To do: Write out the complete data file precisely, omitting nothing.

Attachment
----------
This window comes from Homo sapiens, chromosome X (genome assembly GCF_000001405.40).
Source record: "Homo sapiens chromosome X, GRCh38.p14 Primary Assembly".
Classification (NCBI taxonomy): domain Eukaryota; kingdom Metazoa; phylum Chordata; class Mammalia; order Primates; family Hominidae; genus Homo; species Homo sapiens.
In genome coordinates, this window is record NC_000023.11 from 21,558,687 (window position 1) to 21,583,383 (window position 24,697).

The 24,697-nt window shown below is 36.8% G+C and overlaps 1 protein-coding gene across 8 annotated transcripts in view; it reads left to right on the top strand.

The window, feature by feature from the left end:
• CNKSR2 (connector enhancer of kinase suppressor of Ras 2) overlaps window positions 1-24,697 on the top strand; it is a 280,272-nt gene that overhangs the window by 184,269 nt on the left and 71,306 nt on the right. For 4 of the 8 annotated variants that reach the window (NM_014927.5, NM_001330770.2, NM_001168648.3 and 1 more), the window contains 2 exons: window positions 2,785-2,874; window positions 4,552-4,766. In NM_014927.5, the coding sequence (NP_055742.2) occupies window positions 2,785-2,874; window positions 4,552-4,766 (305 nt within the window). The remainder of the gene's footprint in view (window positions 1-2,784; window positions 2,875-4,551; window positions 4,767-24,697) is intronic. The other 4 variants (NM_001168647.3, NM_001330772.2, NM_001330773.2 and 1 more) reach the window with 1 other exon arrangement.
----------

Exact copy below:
This window comes from Homo sapiens, chromosome X (genome assembly GCF_000001405.40).
Source record: "Homo sapiens chromosome X, GRCh38.p14 Primary Assembly".
Classification (NCBI taxonomy): domain Eukaryota; kingdom Metazoa; phylum Chordata; class Mammalia; order Primates; family Hominidae; genus Homo; species Homo sapiens.
In genome coordinates, this window is record NC_000023.11 from 21,558,687 (window position 1) to 21,583,383 (window position 24,697).

The 24,697-nt window shown below is 36.8% G+C and overlaps 1 protein-coding gene across 8 annotated transcripts in view; it reads left to right on the top strand.

The window, feature by feature from the left end:
• CNKSR2 (connector enhancer of kinase suppressor of Ras 2) overlaps window positions 1-24,697 on the top strand; it is a 280,272-nt gene that overhangs the window by 184,269 nt on the left and 71,306 nt on the right. For 4 of the 8 annotated variants that reach the window (NM_014927.5, NM_001330770.2, NM_001168648.3 and 1 more), the window contains 2 exons: window positions 2,785-2,874; window positions 4,552-4,766. In NM_014927.5, the coding sequence (NP_055742.2) occupies window positions 2,785-2,874; window positions 4,552-4,766 (305 nt within the window). The remainder of the gene's footprint in view (window positions 1-2,784; window positions 2,875-4,551; window positions 4,767-24,697) is intronic. The other 4 variants (NM_001168647.3, NM_001330772.2, NM_001330773.2 and 1 more) reach the window with 1 other exon arrangement.